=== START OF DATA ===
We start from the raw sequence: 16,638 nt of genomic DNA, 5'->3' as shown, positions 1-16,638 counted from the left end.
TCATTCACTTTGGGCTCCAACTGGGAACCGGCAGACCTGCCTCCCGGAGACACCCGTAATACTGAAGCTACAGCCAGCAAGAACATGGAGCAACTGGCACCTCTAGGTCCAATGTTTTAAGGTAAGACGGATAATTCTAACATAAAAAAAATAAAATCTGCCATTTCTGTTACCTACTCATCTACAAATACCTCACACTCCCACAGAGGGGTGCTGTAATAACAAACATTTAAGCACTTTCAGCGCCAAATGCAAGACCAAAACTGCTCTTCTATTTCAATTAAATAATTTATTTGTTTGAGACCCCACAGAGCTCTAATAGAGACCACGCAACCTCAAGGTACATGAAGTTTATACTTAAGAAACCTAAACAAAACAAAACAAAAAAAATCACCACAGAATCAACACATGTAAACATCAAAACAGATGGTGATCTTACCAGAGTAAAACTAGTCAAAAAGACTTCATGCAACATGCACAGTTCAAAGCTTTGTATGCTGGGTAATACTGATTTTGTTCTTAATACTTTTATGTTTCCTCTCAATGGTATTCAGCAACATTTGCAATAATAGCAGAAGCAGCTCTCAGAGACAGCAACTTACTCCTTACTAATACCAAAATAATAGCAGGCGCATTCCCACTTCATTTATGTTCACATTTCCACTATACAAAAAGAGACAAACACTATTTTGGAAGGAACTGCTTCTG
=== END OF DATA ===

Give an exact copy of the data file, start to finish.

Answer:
We start from the raw sequence: 16,638 nt of genomic DNA, 5'->3' as shown, positions 1-16,638 counted from the left end.
TCATTCACTTTGGGCTCCAACTGGGAACCGGCAGACCTGCCTCCCGGAGACACCCGTAATACTGAAGCTACAGCCAGCAAGAACATGGAGCAACTGGCACCTCTAGGTCCAATGTTTTAAGGTAAGACGGATAATTCTAACATAAAAAAAATAAAATCTGCCATTTCTGTTACCTACTCATCTACAAATACCTCACACTCCCACAGAGGGGTGCTGTAATAACAAACATTTAAGCACTTTCAGCGCCAAATGCAAGACCAAAACTGCTCTTCTATTTCAATTAAATAATTTATTTGTTTGAGACCCCACAGAGCTCTAATAGAGACCACGCAACCTCAAGGTACATGAAGTTTATACTTAAGAAACCTAAACAAAACAAAACAAAAAAAATCACCACAGAATCAACACATGTAAACATCAAAACAGATGGTGATCTTACCAGAGTAAAACTAGTCAAAAAGACTTCATGCAACATGCACAGTTCAAAGCTTTGTATGCTGGGTAATACTGATTTTGTTCTTAATACTTTTATGTTTCCTCTCAATGGTATTCAGCAACATTTGCAATAATAGCAGAAGCAGCTCTCAGAGACAGCAACTTACTCCTTACTAATACCAAAATAATAGCAGGCGCATTCCCACTTCATTTATGTTCACATTTCCACTATACAAAAAGAGACAAACACTATTTTGGAAGGAACTGCTTCTG